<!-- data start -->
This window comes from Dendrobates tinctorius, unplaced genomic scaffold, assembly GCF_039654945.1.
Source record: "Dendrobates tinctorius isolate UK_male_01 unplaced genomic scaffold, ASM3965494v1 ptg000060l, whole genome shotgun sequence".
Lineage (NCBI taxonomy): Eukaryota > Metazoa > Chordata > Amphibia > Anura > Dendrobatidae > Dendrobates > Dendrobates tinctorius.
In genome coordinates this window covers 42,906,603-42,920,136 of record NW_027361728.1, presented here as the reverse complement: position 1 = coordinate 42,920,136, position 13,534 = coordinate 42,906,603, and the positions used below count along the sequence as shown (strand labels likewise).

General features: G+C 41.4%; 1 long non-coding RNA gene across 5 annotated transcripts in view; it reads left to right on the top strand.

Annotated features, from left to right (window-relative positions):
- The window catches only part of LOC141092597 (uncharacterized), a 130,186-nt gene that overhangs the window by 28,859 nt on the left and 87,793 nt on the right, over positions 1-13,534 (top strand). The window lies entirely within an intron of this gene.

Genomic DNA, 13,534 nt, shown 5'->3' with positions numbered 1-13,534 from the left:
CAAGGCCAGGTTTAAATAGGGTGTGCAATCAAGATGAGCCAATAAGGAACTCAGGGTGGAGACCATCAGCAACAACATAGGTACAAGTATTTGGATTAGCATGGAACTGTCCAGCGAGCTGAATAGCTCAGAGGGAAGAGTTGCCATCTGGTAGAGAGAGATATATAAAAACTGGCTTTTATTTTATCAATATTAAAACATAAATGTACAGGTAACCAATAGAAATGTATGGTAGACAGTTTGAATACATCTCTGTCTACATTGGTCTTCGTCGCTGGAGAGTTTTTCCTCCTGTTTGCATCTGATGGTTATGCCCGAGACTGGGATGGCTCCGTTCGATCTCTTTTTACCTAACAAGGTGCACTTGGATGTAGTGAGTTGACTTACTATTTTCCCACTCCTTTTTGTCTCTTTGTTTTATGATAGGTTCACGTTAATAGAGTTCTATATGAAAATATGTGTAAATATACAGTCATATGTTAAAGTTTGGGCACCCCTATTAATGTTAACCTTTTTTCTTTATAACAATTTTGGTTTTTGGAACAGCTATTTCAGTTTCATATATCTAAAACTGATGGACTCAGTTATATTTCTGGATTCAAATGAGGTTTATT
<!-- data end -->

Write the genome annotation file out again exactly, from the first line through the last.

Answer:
This window comes from Dendrobates tinctorius, unplaced genomic scaffold, assembly GCF_039654945.1.
Source record: "Dendrobates tinctorius isolate UK_male_01 unplaced genomic scaffold, ASM3965494v1 ptg000060l, whole genome shotgun sequence".
Lineage (NCBI taxonomy): Eukaryota > Metazoa > Chordata > Amphibia > Anura > Dendrobatidae > Dendrobates > Dendrobates tinctorius.
In genome coordinates this window covers 42,906,603-42,920,136 of record NW_027361728.1, presented here as the reverse complement: position 1 = coordinate 42,920,136, position 13,534 = coordinate 42,906,603, and the positions used below count along the sequence as shown (strand labels likewise).

General features: G+C 41.4%; 1 long non-coding RNA gene across 5 annotated transcripts in view; it reads left to right on the top strand.

Annotated features, from left to right (window-relative positions):
- The window catches only part of LOC141092597 (uncharacterized), a 130,186-nt gene that overhangs the window by 28,859 nt on the left and 87,793 nt on the right, over positions 1-13,534 (top strand). The window lies entirely within an intron of this gene.

Genomic DNA, 13,534 nt, shown 5'->3' with positions numbered 1-13,534 from the left:
CAAGGCCAGGTTTAAATAGGGTGTGCAATCAAGATGAGCCAATAAGGAACTCAGGGTGGAGACCATCAGCAACAACATAGGTACAAGTATTTGGATTAGCATGGAACTGTCCAGCGAGCTGAATAGCTCAGAGGGAAGAGTTGCCATCTGGTAGAGAGAGATATATAAAAACTGGCTTTTATTTTATCAATATTAAAACATAAATGTACAGGTAACCAATAGAAATGTATGGTAGACAGTTTGAATACATCTCTGTCTACATTGGTCTTCGTCGCTGGAGAGTTTTTCCTCCTGTTTGCATCTGATGGTTATGCCCGAGACTGGGATGGCTCCGTTCGATCTCTTTTTACCTAACAAGGTGCACTTGGATGTAGTGAGTTGACTTACTATTTTCCCACTCCTTTTTGTCTCTTTGTTTTATGATAGGTTCACGTTAATAGAGTTCTATATGAAAATATGTGTAAATATACAGTCATATGTTAAAGTTTGGGCACCCCTATTAATGTTAACCTTTTTTCTTTATAACAATTTTGGTTTTTGGAACAGCTATTTCAGTTTCATATATCTAAAACTGATGGACTCAGTTATATTTCTGGATTCAAATGAGGTTTATT